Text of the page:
With a bit of searching, there’s a good chance you can find a product that’s functional and has a look you enjoy.

How to remember future to-do tasks

While you may have a system for tracking normal to-do items, how do you remember to-dos that are many years in the future? The following are a few examples:

  • I recently read a FEMA document (PDF) that said smoke alarms should be replaced ten years from the date of manufacture. How do you remember to do that?
  • I just updated my will and trust, ten years after I first created them. How do you remember to review these documents and make updates as necessary?
  • I had hip replacement surgery in May 2016. All’s well, and now I don’t need to see my surgeon again for a follow-up until May 2020. How do I remember to make that appointment?

Sometimes a reminder comes indirectly. When one of the people I had named as an executor of my will moved out of the area, it reminded me that I needed to update my legal documents. While I was removing her name, I found other updates I wanted to make, too.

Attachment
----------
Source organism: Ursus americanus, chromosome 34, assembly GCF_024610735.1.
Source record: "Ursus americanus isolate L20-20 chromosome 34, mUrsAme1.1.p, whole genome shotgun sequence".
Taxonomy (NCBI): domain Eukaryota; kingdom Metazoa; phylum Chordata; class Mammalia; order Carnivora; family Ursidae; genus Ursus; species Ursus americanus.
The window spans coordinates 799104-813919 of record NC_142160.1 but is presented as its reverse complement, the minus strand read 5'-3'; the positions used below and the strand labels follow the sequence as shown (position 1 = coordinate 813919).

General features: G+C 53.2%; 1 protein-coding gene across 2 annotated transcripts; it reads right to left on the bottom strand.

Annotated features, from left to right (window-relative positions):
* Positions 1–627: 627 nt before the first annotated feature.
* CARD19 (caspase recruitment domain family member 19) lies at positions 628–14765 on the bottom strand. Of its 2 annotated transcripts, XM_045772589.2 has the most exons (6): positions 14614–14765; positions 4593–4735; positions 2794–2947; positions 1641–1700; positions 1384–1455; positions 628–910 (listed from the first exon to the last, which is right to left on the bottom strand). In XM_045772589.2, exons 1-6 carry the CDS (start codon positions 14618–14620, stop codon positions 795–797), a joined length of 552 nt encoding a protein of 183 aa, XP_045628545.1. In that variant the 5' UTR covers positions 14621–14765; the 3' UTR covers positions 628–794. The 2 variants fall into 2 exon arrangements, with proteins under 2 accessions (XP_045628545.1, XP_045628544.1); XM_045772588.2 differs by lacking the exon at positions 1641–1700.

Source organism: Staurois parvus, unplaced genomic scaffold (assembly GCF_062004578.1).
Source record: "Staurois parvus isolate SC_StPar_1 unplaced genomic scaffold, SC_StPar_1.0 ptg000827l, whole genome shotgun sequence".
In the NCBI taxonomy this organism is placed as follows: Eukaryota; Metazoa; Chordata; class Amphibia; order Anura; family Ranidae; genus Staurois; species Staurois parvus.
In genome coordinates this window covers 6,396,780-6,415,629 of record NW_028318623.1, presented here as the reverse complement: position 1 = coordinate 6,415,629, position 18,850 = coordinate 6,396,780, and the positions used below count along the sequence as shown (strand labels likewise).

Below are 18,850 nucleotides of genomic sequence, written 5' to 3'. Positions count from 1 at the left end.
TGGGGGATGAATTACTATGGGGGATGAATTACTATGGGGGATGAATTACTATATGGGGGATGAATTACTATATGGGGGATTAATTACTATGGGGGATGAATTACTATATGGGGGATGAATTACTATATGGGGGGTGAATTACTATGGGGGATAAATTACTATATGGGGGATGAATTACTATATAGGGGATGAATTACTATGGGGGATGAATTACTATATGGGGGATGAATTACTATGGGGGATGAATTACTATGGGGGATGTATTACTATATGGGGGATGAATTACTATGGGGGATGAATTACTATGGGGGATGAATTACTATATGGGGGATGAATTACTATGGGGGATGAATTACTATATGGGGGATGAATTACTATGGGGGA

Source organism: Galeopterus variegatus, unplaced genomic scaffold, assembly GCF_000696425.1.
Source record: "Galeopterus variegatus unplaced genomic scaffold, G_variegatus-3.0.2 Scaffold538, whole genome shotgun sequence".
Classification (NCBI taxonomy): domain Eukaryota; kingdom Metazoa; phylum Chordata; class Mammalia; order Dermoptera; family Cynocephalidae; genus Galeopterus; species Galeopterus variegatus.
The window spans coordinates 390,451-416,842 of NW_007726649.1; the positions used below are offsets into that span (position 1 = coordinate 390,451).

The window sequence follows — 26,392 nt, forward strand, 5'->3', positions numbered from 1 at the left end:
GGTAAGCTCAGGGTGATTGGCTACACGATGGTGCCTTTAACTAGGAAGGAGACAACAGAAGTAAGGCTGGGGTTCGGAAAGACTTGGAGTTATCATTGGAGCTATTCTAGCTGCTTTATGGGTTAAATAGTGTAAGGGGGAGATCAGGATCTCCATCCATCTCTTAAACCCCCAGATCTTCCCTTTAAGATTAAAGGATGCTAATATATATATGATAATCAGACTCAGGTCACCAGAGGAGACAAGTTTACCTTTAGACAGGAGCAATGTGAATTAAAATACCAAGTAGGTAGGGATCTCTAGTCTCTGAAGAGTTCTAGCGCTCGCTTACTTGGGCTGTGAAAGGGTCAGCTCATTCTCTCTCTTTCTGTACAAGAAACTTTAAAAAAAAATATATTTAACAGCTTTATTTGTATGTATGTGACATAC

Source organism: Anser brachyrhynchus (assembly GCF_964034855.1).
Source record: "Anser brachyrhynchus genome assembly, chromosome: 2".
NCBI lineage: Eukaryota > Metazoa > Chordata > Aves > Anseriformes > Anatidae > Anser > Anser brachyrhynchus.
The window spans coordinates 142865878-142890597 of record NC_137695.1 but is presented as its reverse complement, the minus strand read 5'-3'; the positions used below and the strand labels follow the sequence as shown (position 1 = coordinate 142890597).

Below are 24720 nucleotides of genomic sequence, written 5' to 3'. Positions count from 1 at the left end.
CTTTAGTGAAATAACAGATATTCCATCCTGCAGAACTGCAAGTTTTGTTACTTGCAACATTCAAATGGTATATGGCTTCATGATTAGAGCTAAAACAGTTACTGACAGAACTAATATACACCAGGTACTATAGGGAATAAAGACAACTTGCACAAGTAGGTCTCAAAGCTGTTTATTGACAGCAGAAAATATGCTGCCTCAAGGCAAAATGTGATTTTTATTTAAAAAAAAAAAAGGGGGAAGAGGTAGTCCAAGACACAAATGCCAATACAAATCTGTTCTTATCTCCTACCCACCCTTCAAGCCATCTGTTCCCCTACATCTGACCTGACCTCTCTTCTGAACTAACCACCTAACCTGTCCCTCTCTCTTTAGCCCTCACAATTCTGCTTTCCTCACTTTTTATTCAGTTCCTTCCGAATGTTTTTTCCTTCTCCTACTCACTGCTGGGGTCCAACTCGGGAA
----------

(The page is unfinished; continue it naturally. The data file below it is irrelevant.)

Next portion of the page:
And in some cases, you’re likely to get a reminder from the related service provider. My lawyer sends me annual reminders to review my legal documents, and my surgeon’s office will remind me I need to schedule an appointment with him. But these follow-up systems are fallible, and I like to have my own reminders in place.

Since I use an online calendar that goes out for many years, my first inclination is always to put critical future events such as the doctor appointment on my calendar as soon as I become aware of the need. I have an item on April 15, 2020 to schedule that appointment for mid-May. When I get the smoke detector down from the ceiling to see when it was made, I’ll add the replacement date to my calendar. I also added a recurring annual item to review my legal documents.

Alternatively, there are all sorts of reminder apps you can use. While people usually add reminders for items in the near future (pick up dry cleaning, etc.) there’s no reason they couldn’t be used for to-dos that are many years out.

If you use a paper planner, you’re probably not going to be able to add something to your calendar for 10 years out. But if you use a binder-style planner such as Day-Timer or Circa you could use a to-do list (or just a blank note page) to capture all these future to-dos and carry that list forward, year after year. At the beginning of each year, you could add any relevant items from that list to the upcoming year’s calendar.